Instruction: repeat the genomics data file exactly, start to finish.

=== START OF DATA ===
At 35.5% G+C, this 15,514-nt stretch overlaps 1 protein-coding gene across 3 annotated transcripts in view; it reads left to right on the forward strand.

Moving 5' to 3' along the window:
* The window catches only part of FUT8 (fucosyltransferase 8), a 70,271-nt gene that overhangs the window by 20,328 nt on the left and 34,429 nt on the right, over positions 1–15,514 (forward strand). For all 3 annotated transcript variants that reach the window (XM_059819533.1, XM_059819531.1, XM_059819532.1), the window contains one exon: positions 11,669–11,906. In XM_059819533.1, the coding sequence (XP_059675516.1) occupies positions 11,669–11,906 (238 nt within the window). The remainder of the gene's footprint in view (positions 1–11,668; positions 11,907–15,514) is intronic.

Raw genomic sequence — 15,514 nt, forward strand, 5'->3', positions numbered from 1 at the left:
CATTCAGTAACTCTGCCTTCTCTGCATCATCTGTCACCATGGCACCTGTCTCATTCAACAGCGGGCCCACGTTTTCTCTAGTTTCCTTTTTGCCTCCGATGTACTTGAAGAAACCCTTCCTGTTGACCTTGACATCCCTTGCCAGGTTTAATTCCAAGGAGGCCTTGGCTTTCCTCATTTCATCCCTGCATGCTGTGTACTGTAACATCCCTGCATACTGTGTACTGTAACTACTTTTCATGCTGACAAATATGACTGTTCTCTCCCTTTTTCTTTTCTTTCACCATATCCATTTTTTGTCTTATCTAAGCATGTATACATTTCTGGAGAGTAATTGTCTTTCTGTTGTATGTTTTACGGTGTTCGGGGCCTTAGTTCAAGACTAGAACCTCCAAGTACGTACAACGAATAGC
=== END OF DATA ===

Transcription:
At 35.5% G+C, this 15,514-nt stretch overlaps 1 protein-coding gene across 3 annotated transcripts in view; it reads left to right on the forward strand.

Moving 5' to 3' along the window:
* The window catches only part of FUT8 (fucosyltransferase 8), a 70,271-nt gene that overhangs the window by 20,328 nt on the left and 34,429 nt on the right, over positions 1–15,514 (forward strand). For all 3 annotated transcript variants that reach the window (XM_059819533.1, XM_059819531.1, XM_059819532.1), the window contains one exon: positions 11,669–11,906. In XM_059819533.1, the coding sequence (XP_059675516.1) occupies positions 11,669–11,906 (238 nt within the window). The remainder of the gene's footprint in view (positions 1–11,668; positions 11,907–15,514) is intronic.

Raw genomic sequence — 15,514 nt, forward strand, 5'->3', positions numbered from 1 at the left:
CATTCAGTAACTCTGCCTTCTCTGCATCATCTGTCACCATGGCACCTGTCTCATTCAACAGCGGGCCCACGTTTTCTCTAGTTTCCTTTTTGCCTCCGATGTACTTGAAGAAACCCTTCCTGTTGACCTTGACATCCCTTGCCAGGTTTAATTCCAAGGAGGCCTTGGCTTTCCTCATTTCATCCCTGCATGCTGTGTACTGTAACATCCCTGCATACTGTGTACTGTAACTACTTTTCATGCTGACAAATATGACTGTTCTCTCCCTTTTTCTTTTCTTTCACCATATCCATTTTTTGTCTTATCTAAGCATGTATACATTTCTGGAGAGTAATTGTCTTTCTGTTGTATGTTTTACGGTGTTCGGGGCCTTAGTTCAAGACTAGAACCTCCAAGTACGTACAACGAATAGC